In this third newsletter on Trusts, I want remind you what Mpho’s question was;
“…. I am a business owner and I have a home valued at R5 Mil and I want to ensure that it is protected against creditors in case my business fails and I also want to make sure that the home is not sold when I die but is left for my future grandchildren and great grandchildren….”
One of the most important facts that Mpho must be aware of is how her deceased estate would be taxed when she passes on. Mpho is considering transferring her home [primary residence] to a Trust as a way of protecting her home against a possible attachment should her business fail. She must therefore understand how she will be taxed if she keeps the home in her name as opposed to transferring the home to a Trust
How your deceased estate is taxed if the home [primary residence] is in your private name?
If Mpho does NOT transfer her home to a Trust and keeps it in her private name then when she passes on, she will receive a R2 million Primary Residence rebate. This means that R2 million growth in the capital value of her home will NOT be taxed.
If Mpho bought her home in 2010 at R2Mil and she dies in 2030 and at that time, the value of her home has grown to R6,5 Mil. It means that Mpho’s home’s capital gain is R4,5Mil. She qualifies for the R2Mil primary residence rebate therefore she will only pay Capital Gains Tax on R2,5Mil [R4,5Mil – R2Mil rebate]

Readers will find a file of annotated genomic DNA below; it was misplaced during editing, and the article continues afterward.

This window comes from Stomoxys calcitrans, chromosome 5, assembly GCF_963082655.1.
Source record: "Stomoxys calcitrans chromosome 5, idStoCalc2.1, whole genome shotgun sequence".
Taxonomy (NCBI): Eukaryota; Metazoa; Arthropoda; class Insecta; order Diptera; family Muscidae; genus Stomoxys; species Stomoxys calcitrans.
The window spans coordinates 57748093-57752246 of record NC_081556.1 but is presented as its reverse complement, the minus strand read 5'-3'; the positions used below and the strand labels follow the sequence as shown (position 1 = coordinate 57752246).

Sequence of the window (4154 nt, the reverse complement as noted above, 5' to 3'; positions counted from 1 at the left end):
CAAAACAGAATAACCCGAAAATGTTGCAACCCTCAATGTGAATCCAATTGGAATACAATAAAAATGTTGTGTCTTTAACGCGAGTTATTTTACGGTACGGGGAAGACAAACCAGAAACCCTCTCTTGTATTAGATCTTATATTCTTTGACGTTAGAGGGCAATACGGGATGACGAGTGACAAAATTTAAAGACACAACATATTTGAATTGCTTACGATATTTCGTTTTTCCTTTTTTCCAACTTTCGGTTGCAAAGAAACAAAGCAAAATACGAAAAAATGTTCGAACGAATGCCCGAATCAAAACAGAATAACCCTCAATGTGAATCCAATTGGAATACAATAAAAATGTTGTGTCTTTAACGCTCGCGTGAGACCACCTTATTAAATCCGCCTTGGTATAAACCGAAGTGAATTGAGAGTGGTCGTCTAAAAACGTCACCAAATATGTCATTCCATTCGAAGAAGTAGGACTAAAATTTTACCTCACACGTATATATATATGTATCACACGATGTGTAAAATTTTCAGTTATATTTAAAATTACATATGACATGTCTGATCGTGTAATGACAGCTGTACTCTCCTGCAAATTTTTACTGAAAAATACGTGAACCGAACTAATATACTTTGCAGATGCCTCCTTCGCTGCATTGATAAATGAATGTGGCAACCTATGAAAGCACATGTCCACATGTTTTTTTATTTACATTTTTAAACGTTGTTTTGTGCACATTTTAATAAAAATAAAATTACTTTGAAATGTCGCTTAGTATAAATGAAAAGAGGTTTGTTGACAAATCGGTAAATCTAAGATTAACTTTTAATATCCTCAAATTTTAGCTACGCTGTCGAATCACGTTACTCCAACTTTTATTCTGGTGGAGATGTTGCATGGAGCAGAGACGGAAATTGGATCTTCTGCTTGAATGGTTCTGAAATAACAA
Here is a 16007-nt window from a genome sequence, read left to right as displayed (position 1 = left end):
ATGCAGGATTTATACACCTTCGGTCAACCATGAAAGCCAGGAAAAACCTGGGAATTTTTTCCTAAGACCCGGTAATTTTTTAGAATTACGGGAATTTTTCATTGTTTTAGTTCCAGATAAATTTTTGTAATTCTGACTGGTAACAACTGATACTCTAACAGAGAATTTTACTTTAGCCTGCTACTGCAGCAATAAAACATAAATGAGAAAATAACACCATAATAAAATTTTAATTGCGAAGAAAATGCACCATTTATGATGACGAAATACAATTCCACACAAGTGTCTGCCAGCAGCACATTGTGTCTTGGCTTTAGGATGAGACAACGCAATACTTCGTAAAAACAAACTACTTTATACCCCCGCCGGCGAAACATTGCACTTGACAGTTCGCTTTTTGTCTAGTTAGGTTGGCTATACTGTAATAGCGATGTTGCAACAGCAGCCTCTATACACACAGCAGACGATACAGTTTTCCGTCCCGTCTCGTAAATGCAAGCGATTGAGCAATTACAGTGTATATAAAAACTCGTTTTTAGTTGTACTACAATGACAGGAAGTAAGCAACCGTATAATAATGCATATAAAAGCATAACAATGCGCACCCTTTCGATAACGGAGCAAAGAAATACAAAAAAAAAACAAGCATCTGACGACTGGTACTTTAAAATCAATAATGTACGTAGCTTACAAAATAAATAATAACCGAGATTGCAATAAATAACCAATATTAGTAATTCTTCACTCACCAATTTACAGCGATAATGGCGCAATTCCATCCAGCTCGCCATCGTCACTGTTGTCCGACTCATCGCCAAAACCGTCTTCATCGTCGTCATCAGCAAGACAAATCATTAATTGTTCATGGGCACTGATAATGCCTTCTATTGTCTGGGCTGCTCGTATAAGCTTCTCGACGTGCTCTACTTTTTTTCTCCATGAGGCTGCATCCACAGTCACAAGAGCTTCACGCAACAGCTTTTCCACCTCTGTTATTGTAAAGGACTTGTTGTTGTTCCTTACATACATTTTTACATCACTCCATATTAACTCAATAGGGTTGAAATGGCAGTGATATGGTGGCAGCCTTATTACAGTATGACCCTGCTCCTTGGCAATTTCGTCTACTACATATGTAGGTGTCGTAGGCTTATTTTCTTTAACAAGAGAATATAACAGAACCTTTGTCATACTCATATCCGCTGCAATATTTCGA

How a Trust is taxed
It is important to note that trusts are taxed at an Income Tax flat rate of 45%. So if Mpho decides to transfer her home into a Trust, the Trust would be taxed at a flat rate of 45% on the income retained in the Trust.
- A Trust is a legal entity for purposes of Income Tax Act – taxed at 45 %.
- A Special Trust is taxed at individual income tax tables with all rebates , exemptions and deductions available as for individuals.
- It has to be registered with SARS as such
Further to the Income Tax payable in the Trust, Capital Gains tax is also payable on any capital Gain – selling of an asset that attracts gain that is of a Capital nature, e.g. Property and shares. The effective rate on CGT is 36%
The Conduit Principle is unique to trusts and allows trustees to distribute income and capital gains to beneficiaries together with the tax payable thereon, in order for the beneficiaries to pay less tax than would have been paid on the same income or capital gains in the trust
I wish to thank Adv Anneke le Roux for her contribution to this newsletter.
DISCLAIMER: Note this is general information. If you are wondering whether you should register a Trust or not, you can contact us firstname.lastname@example.org to consult and we can also assist you with the drafting and registration of your trust.